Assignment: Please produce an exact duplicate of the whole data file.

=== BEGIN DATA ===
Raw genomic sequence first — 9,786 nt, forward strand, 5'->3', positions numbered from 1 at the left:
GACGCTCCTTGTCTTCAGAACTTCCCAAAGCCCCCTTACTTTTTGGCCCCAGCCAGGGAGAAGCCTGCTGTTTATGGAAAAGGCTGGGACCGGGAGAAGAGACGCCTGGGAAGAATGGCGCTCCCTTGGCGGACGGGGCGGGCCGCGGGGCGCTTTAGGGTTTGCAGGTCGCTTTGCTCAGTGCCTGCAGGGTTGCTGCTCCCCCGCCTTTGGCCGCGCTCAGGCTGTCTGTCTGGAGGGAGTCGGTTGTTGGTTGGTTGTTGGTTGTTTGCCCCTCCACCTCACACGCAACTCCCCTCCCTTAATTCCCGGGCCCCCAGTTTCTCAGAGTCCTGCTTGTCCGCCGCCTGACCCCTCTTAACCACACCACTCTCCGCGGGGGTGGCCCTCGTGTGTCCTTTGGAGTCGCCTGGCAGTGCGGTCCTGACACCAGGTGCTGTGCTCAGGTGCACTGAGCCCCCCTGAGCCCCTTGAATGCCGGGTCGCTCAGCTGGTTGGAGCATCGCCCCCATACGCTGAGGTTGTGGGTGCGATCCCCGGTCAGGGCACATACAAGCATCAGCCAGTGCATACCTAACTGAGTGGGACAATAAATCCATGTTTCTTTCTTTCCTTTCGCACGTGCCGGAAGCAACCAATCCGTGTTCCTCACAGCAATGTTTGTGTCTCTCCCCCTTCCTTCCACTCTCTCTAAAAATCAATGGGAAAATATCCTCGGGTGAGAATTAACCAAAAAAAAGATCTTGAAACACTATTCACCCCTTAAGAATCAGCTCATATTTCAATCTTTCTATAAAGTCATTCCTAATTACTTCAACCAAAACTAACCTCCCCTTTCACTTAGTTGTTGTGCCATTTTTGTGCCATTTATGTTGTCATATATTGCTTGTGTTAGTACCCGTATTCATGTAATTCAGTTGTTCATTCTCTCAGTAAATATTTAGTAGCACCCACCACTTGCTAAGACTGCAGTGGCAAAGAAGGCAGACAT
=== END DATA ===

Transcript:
Raw genomic sequence first — 9,786 nt, forward strand, 5'->3', positions numbered from 1 at the left:
GACGCTCCTTGTCTTCAGAACTTCCCAAAGCCCCCTTACTTTTTGGCCCCAGCCAGGGAGAAGCCTGCTGTTTATGGAAAAGGCTGGGACCGGGAGAAGAGACGCCTGGGAAGAATGGCGCTCCCTTGGCGGACGGGGCGGGCCGCGGGGCGCTTTAGGGTTTGCAGGTCGCTTTGCTCAGTGCCTGCAGGGTTGCTGCTCCCCCGCCTTTGGCCGCGCTCAGGCTGTCTGTCTGGAGGGAGTCGGTTGTTGGTTGGTTGTTGGTTGTTTGCCCCTCCACCTCACACGCAACTCCCCTCCCTTAATTCCCGGGCCCCCAGTTTCTCAGAGTCCTGCTTGTCCGCCGCCTGACCCCTCTTAACCACACCACTCTCCGCGGGGGTGGCCCTCGTGTGTCCTTTGGAGTCGCCTGGCAGTGCGGTCCTGACACCAGGTGCTGTGCTCAGGTGCACTGAGCCCCCCTGAGCCCCTTGAATGCCGGGTCGCTCAGCTGGTTGGAGCATCGCCCCCATACGCTGAGGTTGTGGGTGCGATCCCCGGTCAGGGCACATACAAGCATCAGCCAGTGCATACCTAACTGAGTGGGACAATAAATCCATGTTTCTTTCTTTCCTTTCGCACGTGCCGGAAGCAACCAATCCGTGTTCCTCACAGCAATGTTTGTGTCTCTCCCCCTTCCTTCCACTCTCTCTAAAAATCAATGGGAAAATATCCTCGGGTGAGAATTAACCAAAAAAAAGATCTTGAAACACTATTCACCCCTTAAGAATCAGCTCATATTTCAATCTTTCTATAAAGTCATTCCTAATTACTTCAACCAAAACTAACCTCCCCTTTCACTTAGTTGTTGTGCCATTTTTGTGCCATTTATGTTGTCATATATTGCTTGTGTTAGTACCCGTATTCATGTAATTCAGTTGTTCATTCTCTCAGTAAATATTTAGTAGCACCCACCACTTGCTAAGACTGCAGTGGCAAAGAAGGCAGACAT